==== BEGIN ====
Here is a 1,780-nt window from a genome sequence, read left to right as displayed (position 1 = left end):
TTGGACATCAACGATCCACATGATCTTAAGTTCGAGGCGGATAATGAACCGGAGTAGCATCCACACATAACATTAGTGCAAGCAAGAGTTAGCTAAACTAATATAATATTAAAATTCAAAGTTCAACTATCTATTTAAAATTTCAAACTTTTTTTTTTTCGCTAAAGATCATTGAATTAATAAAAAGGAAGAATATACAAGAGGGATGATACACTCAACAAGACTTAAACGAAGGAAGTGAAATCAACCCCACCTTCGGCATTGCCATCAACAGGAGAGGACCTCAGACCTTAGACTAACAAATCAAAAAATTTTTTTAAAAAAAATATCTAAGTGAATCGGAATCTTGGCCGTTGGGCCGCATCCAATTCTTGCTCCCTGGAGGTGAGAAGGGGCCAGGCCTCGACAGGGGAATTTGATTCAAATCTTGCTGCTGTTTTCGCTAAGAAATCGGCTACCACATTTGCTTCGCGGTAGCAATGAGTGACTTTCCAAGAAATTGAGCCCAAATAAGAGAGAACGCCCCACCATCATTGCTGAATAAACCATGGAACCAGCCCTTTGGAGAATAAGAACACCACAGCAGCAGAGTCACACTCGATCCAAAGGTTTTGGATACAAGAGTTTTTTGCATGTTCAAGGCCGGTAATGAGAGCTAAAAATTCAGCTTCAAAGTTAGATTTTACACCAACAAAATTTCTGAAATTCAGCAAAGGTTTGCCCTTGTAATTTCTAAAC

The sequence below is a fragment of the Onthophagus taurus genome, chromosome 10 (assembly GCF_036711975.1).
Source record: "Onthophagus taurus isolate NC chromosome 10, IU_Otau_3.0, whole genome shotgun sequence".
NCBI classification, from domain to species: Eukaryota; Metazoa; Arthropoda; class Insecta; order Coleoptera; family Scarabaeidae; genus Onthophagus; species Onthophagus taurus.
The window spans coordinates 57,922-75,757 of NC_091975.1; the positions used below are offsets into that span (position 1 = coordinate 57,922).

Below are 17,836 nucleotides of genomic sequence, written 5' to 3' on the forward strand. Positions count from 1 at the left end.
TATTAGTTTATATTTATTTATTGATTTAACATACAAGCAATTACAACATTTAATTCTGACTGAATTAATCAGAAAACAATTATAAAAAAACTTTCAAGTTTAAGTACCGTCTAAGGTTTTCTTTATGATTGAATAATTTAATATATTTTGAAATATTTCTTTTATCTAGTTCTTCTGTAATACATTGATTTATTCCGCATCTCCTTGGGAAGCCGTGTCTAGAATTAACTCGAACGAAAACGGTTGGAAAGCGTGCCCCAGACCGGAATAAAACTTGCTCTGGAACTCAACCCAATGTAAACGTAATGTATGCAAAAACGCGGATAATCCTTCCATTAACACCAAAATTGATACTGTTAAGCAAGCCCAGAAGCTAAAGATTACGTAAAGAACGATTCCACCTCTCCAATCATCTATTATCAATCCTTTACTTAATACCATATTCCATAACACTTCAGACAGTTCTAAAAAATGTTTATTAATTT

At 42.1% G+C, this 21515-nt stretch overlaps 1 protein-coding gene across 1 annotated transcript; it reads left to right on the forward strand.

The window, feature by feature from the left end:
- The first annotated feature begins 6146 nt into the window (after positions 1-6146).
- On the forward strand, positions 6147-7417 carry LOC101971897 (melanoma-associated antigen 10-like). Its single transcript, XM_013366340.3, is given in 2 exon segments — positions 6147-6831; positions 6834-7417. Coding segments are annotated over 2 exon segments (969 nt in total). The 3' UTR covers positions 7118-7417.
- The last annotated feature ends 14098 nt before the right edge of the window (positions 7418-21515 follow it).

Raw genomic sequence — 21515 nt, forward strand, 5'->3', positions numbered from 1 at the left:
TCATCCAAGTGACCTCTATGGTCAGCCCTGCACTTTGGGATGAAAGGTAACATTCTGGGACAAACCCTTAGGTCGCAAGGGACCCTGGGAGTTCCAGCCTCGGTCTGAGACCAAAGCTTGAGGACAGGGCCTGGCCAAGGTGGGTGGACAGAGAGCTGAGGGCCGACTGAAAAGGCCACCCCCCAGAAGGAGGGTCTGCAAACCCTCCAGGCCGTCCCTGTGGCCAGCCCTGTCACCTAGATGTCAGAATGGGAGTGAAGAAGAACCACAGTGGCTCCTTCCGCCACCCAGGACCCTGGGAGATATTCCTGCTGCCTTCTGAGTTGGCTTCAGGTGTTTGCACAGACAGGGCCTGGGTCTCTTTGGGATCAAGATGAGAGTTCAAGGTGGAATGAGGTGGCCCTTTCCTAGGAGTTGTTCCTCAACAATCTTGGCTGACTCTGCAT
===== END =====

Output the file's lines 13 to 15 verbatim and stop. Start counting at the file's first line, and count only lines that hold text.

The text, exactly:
- The last annotated feature ends 14098 nt before the right edge of the window (positions 7418-21515 follow it).

Raw genomic sequence — 21515 nt, forward strand, 5'->3', positions numbered from 1 at the left:
TCATCCAAGTGACCTCTATGGTCAGCCCTGCACTTTGGGATGAAAGGTAACATTCTGGGACAAACCCTTAGGTCGCAAGGGACCCTGGGAGTTCCAGCCTCGGTCTGAGACCAAAGCTTGAGGACAGGGCCTGGCCAAGGTGGGTGGACAGAGAGCTGAGGGCCGACTGAAAAGGCCACCCCCCAGAAGGAGGGTCTGCAAACCCTCCAGGCCGTCCCTGTGGCCAGCCCTGTCACCTAGATGTCAGAATGGGAGTGAAGAAGAACCACAGTGGCTCCTTCCGCCACCCAGGACCCTGGGAGATATTCCTGCTGCCTTCTGAGTTGGCTTCAGGTGTTTGCACAGACAGGGCCTGGGTCTCTTTGGGATCAAGATGAGAGTTCAAGGTGGAATGAGGTGGCCCTTTCCTAGGAGTTGTTCCTCAACAATCTTGGCTGACTCTGCAT